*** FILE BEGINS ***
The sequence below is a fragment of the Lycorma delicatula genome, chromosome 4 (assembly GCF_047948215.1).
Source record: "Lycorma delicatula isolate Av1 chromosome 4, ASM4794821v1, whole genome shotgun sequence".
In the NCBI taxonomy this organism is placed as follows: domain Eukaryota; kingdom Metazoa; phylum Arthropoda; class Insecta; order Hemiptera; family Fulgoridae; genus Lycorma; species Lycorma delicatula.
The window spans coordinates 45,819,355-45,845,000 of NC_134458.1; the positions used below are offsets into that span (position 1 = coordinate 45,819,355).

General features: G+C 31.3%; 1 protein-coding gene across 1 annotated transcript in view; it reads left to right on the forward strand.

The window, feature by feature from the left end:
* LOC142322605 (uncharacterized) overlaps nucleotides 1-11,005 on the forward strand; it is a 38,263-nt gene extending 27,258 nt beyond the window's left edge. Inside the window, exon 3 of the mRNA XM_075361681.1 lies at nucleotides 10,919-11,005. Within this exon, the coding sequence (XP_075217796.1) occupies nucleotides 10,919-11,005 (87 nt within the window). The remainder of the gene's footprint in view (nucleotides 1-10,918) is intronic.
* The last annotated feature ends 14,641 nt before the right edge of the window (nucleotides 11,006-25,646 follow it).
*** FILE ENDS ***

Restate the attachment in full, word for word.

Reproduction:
The sequence below is a fragment of the Lycorma delicatula genome, chromosome 4 (assembly GCF_047948215.1).
Source record: "Lycorma delicatula isolate Av1 chromosome 4, ASM4794821v1, whole genome shotgun sequence".
In the NCBI taxonomy this organism is placed as follows: domain Eukaryota; kingdom Metazoa; phylum Arthropoda; class Insecta; order Hemiptera; family Fulgoridae; genus Lycorma; species Lycorma delicatula.
The window spans coordinates 45,819,355-45,845,000 of NC_134458.1; the positions used below are offsets into that span (position 1 = coordinate 45,819,355).

General features: G+C 31.3%; 1 protein-coding gene across 1 annotated transcript in view; it reads left to right on the forward strand.

The window, feature by feature from the left end:
* LOC142322605 (uncharacterized) overlaps nucleotides 1-11,005 on the forward strand; it is a 38,263-nt gene extending 27,258 nt beyond the window's left edge. Inside the window, exon 3 of the mRNA XM_075361681.1 lies at nucleotides 10,919-11,005. Within this exon, the coding sequence (XP_075217796.1) occupies nucleotides 10,919-11,005 (87 nt within the window). The remainder of the gene's footprint in view (nucleotides 1-10,918) is intronic.
* The last annotated feature ends 14,641 nt before the right edge of the window (nucleotides 11,006-25,646 follow it).